As I was combing through the resources online via the Iowa Digital Library, I stumbled across a familiar name – Mary Terronez. I remembered my Aunt Mary (a sister of my grandmother) as a strong woman with wide-rimmed glasses, always sitting in the living room with a walker or cane nearby. I learned from her papers, however, that she was also an incredible activist and teacher within the Quad Cities community. I quickly realized then that I had stumbled upon the history of my people, a history that I was eager to know more about and explore. For the first time as a student, I saw history reflected back at me, and it was this experience that I wanted to create and facilitate for others within my community.
As a prospective graduate student in the School of Library and Information Science at UI, I was interested in the Iowa Women’s Archives because of the collections highlighting these barrios and other underrepresented communities. Fortunately, I have been able to work hands-on with these collections, while learning more about and participating in the inner workings of community engagement with archival materials. With the Cook’s Point and Holy City Reunion coming up, I developed a slideshow of photographs from Cook’s Point and Holy City that are currently preserved in the archives. I collaborated with fellow student worker, Shirley Ratliff, in searching the digital library once again for photographs of the barrio communities, an assignment that we both enjoyed. Ratliff noted that,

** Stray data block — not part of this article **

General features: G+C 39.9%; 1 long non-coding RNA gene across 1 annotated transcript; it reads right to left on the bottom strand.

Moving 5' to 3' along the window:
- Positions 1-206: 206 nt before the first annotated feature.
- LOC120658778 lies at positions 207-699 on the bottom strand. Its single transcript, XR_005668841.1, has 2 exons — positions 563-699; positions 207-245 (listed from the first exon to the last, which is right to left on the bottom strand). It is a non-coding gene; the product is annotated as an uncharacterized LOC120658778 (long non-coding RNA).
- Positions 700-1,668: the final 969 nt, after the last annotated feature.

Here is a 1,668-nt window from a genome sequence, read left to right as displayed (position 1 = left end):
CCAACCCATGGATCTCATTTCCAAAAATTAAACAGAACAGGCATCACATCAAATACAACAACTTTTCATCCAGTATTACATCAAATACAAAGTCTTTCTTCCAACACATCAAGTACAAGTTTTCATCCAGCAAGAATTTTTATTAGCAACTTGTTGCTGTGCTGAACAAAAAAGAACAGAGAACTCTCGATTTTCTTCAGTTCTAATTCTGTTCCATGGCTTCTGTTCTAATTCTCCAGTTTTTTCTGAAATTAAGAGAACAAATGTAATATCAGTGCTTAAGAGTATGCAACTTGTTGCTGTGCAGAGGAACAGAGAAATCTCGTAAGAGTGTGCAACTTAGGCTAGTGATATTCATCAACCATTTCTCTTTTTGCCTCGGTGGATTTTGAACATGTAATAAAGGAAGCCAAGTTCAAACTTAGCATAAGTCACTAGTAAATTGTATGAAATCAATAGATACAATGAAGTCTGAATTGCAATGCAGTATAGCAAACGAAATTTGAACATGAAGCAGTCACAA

As a Latina immigrant, it was as beautiful as enlightening to see the history of other Latinos who immigrated to this country just as well many generations ago. Being part of the project was a great way to discover and learn more about their experiences, to read their stories and look at their pictures reflecting the challenges of those days as well as the good times they shared with family and friends, was mostly inspiring. Every time I take part in a project like this and come across other stories from people like me, it gives me the little push I need to keep going! For this reason, each time, is very meaningful.
The slideshow provided an opportunity for members of the community to reminisce about their lives and their ancestors in the barrios. For example, many of the photographs captured work, family, religious, and artistic experiences in the community. For Ratliff and myself, it also gave us an opportunity to empathize with barrio life and to learn more about the daily lives of migrants and their descendants.
As I searched within the photographs in my Aunt Mary’s collections, I also came across a photograph with several familiar faces, and well – me! In a tiny pink dress with white patent leathered shoes, sat myself as a toddler on the lap of my mother. It’s not every day that you find yourself in the archives, but to say the least, it brought a smile to my face and reminded me that the archives is a place of many surprises. The photograph also allowed me the opportunity to reflect on my connection to this community and history once again.